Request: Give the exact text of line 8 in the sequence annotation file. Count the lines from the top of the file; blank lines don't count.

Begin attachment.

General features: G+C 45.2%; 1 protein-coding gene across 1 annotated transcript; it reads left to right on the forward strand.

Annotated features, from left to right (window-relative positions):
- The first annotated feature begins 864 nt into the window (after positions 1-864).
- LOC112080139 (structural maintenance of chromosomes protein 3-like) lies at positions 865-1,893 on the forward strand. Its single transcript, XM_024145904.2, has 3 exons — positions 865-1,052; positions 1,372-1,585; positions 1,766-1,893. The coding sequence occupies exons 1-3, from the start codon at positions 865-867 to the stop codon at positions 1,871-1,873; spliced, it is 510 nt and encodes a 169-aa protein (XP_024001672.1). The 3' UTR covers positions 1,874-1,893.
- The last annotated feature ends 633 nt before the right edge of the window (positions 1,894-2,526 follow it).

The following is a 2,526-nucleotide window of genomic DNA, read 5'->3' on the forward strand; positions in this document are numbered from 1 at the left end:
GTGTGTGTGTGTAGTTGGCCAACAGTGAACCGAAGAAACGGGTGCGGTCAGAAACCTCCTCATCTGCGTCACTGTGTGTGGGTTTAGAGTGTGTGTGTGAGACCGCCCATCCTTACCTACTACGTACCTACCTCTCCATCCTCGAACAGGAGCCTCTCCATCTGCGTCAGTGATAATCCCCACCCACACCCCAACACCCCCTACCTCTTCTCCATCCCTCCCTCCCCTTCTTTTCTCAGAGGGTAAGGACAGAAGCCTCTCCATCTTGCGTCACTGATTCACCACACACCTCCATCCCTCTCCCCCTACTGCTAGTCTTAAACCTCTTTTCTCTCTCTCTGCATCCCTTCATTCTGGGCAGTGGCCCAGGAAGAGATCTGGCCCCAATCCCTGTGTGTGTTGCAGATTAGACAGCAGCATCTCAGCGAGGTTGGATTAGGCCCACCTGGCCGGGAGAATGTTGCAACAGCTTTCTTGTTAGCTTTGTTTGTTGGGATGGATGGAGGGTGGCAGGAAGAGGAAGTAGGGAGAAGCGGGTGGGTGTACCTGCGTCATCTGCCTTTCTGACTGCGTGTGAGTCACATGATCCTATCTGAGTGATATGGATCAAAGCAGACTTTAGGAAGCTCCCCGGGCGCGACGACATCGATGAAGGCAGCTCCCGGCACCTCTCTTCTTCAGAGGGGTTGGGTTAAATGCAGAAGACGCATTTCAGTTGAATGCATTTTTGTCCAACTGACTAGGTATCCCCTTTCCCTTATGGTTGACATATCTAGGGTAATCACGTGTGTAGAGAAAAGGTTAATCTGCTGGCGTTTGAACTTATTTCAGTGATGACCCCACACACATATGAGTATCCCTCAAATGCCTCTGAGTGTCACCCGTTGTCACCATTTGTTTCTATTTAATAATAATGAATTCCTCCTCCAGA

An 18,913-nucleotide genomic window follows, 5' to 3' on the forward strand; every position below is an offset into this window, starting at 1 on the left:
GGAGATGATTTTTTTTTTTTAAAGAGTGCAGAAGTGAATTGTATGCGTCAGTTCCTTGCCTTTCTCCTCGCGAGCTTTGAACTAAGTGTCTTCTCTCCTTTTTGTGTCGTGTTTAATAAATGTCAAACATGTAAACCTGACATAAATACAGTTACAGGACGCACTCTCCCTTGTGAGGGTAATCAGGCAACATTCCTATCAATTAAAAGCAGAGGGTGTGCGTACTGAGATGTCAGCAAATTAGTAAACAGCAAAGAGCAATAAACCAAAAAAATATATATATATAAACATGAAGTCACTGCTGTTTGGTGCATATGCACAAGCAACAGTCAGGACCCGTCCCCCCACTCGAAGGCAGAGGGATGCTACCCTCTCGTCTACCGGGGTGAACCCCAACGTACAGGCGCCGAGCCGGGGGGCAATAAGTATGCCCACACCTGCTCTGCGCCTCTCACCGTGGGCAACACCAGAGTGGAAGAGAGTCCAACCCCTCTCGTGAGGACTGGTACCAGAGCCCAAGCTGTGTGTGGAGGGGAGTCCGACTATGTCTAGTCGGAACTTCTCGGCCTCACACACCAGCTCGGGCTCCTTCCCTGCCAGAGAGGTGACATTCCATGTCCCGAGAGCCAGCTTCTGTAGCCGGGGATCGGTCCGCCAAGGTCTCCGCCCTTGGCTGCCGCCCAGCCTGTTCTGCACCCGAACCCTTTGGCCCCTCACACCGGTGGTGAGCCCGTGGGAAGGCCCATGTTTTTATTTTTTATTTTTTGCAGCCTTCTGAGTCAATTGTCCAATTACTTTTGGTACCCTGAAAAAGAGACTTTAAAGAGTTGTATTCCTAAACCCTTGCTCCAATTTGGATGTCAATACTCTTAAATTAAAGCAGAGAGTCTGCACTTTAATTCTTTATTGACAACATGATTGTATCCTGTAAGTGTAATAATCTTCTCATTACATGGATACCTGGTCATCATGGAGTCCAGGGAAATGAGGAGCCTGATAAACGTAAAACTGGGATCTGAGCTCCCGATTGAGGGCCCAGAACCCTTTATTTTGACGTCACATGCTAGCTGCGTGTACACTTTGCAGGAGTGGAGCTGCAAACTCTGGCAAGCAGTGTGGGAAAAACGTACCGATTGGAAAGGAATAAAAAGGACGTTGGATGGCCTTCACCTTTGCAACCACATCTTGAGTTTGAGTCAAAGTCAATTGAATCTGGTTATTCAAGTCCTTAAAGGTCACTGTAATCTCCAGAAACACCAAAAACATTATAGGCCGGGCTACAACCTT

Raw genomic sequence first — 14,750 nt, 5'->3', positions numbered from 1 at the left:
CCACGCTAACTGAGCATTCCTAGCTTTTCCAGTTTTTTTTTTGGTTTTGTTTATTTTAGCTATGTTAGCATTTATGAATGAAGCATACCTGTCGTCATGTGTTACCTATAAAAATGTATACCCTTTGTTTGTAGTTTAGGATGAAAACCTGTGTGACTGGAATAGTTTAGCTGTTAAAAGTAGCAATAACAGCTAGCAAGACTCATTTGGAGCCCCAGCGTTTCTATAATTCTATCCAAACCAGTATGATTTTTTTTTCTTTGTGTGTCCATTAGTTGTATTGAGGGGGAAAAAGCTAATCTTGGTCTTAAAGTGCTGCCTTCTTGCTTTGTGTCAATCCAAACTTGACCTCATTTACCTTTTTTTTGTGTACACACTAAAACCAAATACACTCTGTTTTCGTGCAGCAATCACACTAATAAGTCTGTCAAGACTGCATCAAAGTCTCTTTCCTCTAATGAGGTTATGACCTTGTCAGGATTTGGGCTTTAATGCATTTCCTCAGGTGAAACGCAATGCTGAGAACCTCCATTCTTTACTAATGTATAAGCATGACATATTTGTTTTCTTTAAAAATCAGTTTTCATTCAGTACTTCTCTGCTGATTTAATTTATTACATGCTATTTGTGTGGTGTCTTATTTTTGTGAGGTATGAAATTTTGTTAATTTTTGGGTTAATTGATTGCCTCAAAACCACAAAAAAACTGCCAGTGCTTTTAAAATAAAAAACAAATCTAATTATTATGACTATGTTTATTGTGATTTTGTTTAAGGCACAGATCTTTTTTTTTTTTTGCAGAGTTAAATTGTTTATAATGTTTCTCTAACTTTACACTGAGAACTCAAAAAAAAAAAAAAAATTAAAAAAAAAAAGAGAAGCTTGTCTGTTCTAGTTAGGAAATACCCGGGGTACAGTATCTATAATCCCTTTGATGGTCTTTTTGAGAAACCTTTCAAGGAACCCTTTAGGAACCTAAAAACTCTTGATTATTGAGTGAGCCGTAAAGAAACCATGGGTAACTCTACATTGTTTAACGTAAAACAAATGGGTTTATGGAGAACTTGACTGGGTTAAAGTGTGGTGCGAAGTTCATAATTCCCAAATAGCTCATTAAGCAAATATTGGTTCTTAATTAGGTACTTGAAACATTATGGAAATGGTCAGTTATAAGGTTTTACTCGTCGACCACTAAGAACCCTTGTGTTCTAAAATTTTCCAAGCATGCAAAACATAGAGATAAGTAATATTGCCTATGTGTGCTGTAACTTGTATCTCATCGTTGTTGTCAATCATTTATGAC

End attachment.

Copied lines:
An 18,913-nucleotide genomic window follows, 5' to 3' on the forward strand; every position below is an offset into this window, starting at 1 on the left: